The Third Osage Minerals Council hosted its annual Oil and Gas Summit at the Hyatt Regency in downtown Tulsa Sept. 24-25. All 20 leases up for bid sold, but at the minimum price.
Approximately $93,700 was made at the sale with many producers and attendees whispering as to the possible causes of the low amount raised. About 125 people attended this year’s summit. In 2010, the Oil and Gas Summit earned $864,940.
Possible causes are the Donelson federal lawsuit against all the producers in Osage County which seeks to stop all drilling, environmental assessments the BIA is now requiring before drilling can commence, and the proposed new rules to oil and gas regulation in Osage County as a result of the Negotiated Rulemaking process.
According to the Bigheart Times: “Osage Agency Superintendent Robin Phillips balked at answering questions from producers and other attendees less than halfway through a scheduled question and answer session Wednesday afternoon after receiving several questions about new policies related to the suit over whether the Bureau of Indian Affairs has flouted the National Environmental Policy Act (NEPA) for a generation by not requiring environmental assessments on each individual lease.”
According to unnamed sources in the article, Phillips packed up and ordered all her employees to follow suit and leave.
Chaparral Energy LLC bought the majority of the leases. They purchased 16 leases at the minimum bid, only having to bid on one lease, and spent a total of $80,700 for 2,560 acres, according to The Journal Record.
On July 15, Phillips, who previously worked at the Anadarko Agency, issued a letter to all Osage Mineral Lessees detailing regulations required to be compliant under NEPA, effective Aug. 12. The BIA is now requiring environmental assessments and cultural resource survey reports before drilling can begin – even though NEPA has been around since 1969.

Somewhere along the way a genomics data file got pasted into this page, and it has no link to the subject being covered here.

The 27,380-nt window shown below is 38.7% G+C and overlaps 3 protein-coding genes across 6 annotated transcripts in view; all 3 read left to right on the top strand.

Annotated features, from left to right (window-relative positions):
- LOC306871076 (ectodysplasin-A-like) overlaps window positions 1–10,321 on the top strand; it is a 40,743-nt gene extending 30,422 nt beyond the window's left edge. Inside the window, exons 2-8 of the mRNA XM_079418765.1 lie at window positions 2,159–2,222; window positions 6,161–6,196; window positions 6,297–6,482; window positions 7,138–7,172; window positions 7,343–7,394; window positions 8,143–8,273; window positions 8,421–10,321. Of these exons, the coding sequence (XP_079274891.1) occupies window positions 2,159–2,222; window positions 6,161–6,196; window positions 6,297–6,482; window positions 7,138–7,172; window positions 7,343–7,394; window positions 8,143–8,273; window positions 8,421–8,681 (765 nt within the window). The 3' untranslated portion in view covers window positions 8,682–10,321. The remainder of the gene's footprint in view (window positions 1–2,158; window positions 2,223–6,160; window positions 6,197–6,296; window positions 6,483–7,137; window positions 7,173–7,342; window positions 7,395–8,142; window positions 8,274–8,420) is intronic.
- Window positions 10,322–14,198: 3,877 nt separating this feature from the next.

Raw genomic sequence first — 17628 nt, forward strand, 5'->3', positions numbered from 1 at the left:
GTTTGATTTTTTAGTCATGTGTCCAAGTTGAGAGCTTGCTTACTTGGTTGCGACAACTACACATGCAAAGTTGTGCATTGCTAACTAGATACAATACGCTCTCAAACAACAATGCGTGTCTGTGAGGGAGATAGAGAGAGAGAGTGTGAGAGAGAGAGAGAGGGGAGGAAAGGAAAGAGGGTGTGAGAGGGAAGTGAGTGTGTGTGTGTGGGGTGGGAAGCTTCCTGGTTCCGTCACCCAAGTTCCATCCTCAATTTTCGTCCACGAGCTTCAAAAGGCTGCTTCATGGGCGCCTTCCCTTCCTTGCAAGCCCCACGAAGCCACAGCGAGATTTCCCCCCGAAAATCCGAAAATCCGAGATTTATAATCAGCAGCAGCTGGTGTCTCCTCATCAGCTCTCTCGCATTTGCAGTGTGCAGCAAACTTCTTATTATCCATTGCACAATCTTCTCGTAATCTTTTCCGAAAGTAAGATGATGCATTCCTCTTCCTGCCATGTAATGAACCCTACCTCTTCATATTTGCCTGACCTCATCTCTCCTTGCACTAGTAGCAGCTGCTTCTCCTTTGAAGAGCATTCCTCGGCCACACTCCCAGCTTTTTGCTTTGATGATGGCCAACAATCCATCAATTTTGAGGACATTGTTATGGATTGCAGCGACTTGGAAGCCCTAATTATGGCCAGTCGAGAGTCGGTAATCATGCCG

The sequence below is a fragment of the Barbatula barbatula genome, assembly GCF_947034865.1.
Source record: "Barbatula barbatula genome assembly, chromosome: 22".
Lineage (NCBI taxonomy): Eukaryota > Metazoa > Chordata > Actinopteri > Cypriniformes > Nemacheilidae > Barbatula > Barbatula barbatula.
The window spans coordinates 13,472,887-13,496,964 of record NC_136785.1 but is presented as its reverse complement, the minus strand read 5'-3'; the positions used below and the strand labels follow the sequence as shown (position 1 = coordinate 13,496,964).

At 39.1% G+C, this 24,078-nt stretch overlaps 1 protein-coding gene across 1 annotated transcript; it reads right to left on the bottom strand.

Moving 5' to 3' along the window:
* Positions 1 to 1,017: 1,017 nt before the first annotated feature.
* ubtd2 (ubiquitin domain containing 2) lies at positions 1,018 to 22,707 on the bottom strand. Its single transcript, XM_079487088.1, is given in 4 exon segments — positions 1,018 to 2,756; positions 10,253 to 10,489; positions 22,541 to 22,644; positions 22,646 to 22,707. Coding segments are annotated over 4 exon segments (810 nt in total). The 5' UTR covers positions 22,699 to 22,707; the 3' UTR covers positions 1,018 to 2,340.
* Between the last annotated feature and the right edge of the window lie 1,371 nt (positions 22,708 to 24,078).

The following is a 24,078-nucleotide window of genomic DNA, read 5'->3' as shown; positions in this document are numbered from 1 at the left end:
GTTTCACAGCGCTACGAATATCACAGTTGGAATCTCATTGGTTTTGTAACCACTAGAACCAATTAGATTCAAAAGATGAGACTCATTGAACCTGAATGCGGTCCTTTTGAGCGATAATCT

“Completed environmental assessments must be submitted to the BIA Osage Agency for approval prior to the submission of an Application for Permit to Drill (APD) as the environmental review document is a mandatory component of the permit application package,” according to the letter. “This order applies to all of the following BIA permit approvals including, but not limited to, drilling, plugging, deepening, plugging back, conversion, casing alternation, and/or formation treatment.”
Other requirements included completion of a cultural resource survey report, and the reports must be completed “by individuals with the minimum professional qualifications in archeology as identified in the Secretary of the Interior’s Standards and Guidelines for Archeology and Historic Preservation.”
According to The Journal Record, environmental assessments can take weeks to complete and can cost thousands of dollars. The Donelson suit is suing all the producers in Osage County for not following NEPA regulations.
The Third Osage Minerals Council meets for its regular meeting at 10 a.m. on Oct. 10. According to Councilwoman Cynthia Boone, BIA Superintendent Robin Phillips will not be there and is instead sending a representative to “listen only” and not answer questions.